Chipmaker Nvidia announced that a new supercomputer built in China, powered by over 7,000 of its graphics processor units (GPUs), is now the world's fastest. This supercomputer, constructed by the National University of Defense Technology and located at the National Supercomputing Center in Tianjin, has a processing power equivalent to 175,000 laptop computers, according to Nvidia officials.

With sustained performance reaching 2.5 petaflops, this Chinese supercomputer, named Tianhe-1A, is 30% faster than the world's second most powerful supercomputer at Oak Ridge National Laboratory in Tennessee, as per Nvidia's claims. The Tianhe-1A will serve scientists in various fields and will also be available for international use.

Nvidia, known for its high-end video cards favored by gamers, is now promoting its technology for diverse applications beyond graphics, including supercomputers that run complex simulations in astrophysics and other computation-heavy tasks. Supercomputers are essential for medical imaging, oil exploration, and weather forecasting.

Parallel Processing Capabilities

Traditional central processors (CPUs) in computers are designed to perform large calculations sequentially at high speed. In contrast, GPUs excel at handling multiple smaller calculations simultaneously, making them ideal for specific tasks.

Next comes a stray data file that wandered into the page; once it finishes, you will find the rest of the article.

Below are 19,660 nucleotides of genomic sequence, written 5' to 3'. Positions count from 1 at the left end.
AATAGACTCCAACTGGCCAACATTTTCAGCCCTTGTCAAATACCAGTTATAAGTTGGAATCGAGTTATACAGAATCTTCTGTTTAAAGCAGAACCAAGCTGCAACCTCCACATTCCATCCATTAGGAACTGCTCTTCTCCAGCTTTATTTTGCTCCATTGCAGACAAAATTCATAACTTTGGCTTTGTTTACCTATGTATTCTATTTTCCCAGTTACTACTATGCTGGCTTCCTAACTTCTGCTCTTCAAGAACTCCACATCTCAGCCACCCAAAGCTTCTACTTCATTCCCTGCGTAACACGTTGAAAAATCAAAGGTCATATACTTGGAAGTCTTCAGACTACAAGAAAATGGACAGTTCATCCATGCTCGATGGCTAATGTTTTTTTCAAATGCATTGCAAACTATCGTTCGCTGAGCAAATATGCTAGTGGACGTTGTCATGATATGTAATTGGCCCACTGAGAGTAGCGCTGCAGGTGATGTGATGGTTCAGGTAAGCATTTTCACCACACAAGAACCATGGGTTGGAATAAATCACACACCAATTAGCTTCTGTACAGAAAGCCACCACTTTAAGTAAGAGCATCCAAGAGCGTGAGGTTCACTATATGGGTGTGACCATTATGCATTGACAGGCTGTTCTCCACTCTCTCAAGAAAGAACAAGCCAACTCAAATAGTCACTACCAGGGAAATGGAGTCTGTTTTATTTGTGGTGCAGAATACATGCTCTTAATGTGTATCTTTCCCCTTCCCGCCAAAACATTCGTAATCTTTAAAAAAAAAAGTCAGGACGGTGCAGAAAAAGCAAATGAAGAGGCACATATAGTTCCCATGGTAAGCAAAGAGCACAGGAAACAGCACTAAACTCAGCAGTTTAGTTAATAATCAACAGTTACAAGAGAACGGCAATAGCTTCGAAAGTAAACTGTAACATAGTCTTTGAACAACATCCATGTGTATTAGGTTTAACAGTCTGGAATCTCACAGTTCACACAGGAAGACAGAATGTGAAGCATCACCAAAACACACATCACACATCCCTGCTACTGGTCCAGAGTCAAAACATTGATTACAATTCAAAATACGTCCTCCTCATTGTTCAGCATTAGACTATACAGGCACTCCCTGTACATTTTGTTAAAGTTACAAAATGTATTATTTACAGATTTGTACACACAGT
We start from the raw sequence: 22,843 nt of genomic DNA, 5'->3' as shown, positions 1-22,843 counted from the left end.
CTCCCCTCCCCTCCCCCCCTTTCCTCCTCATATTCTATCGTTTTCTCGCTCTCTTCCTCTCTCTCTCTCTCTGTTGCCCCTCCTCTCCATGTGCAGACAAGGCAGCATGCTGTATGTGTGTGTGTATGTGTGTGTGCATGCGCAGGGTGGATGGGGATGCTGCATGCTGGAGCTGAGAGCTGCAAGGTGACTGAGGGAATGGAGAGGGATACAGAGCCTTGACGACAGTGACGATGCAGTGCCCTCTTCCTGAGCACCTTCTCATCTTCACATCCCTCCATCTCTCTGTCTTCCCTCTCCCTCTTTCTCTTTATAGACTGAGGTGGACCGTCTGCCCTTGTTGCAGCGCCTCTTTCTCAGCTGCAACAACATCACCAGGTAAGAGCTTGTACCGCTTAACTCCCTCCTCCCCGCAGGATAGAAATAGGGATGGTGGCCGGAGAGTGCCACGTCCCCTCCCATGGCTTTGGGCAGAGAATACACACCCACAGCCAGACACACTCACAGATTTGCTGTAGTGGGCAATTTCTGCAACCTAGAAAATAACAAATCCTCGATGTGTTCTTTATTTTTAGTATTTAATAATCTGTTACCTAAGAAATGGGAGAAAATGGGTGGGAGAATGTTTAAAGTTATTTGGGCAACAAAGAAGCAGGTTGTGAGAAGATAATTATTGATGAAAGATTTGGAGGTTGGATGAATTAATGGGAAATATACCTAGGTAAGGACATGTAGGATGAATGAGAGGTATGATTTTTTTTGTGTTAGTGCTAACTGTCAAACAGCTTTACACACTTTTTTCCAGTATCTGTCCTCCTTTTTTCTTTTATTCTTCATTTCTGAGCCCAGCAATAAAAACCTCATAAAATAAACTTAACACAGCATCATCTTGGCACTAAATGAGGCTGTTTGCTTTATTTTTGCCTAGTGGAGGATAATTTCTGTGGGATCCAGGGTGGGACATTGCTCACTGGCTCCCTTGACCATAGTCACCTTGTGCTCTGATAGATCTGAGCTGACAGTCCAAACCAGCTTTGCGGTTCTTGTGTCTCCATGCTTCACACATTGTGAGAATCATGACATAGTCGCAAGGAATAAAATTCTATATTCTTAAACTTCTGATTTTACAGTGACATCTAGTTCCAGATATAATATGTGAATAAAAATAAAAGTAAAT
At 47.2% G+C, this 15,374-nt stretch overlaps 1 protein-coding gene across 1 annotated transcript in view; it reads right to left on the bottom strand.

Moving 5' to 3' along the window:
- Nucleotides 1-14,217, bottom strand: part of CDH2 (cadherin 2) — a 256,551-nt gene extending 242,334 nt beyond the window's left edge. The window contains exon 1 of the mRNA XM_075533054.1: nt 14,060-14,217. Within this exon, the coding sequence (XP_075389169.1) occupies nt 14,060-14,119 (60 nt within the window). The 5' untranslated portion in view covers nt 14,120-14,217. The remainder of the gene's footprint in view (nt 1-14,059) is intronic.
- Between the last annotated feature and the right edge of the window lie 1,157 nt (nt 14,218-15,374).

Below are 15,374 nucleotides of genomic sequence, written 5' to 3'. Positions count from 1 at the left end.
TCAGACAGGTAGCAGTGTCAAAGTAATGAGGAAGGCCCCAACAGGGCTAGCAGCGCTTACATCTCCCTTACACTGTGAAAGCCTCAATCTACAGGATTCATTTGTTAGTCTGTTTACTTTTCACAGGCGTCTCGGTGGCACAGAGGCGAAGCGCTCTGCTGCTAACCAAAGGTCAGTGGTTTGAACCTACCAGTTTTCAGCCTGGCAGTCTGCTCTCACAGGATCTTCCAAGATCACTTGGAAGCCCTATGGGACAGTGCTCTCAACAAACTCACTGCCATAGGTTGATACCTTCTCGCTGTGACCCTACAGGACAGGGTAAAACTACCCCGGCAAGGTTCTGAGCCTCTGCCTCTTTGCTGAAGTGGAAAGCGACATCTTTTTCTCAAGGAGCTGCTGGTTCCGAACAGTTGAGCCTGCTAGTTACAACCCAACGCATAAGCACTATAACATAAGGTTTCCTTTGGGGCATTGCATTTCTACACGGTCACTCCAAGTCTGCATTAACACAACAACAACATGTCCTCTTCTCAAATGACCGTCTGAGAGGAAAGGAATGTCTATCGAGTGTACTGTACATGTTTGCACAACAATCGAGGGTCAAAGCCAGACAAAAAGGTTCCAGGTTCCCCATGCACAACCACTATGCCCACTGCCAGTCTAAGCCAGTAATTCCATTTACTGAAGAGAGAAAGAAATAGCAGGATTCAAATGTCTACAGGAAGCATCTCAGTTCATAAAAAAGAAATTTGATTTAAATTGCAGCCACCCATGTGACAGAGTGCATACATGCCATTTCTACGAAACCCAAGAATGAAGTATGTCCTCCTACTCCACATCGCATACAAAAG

"If we wanted to grow beyond our traditional gaming market, we needed to expand our product portfolio. That's why we decided a few years ago to invest in making the GPU more programmable," said Ujesh Desai, Nvidia's vice president of product marketing.

The high-end graphics chips used in the Tianhe-1A sell for about $2,500 each. Additionally, the supercomputer includes over 14,000 central processors made by Intel, according to Nvidia.

Currently, seven of the world's most powerful computers are in the US, with two in China and one in Germany, based on Nvidia's data. Some experts argue that because programmers and major semiconductor companies like Intel have traditionally focused on CPUs, GPUs have been underutilized. They believe leveraging GPUs could significantly improve the performance of everyday computers, from desktops to tablets.

Intel and rival AMD both plan to release microchips next year that combine graphics and traditional processing power, aiming to enhance overall computing efficiency.

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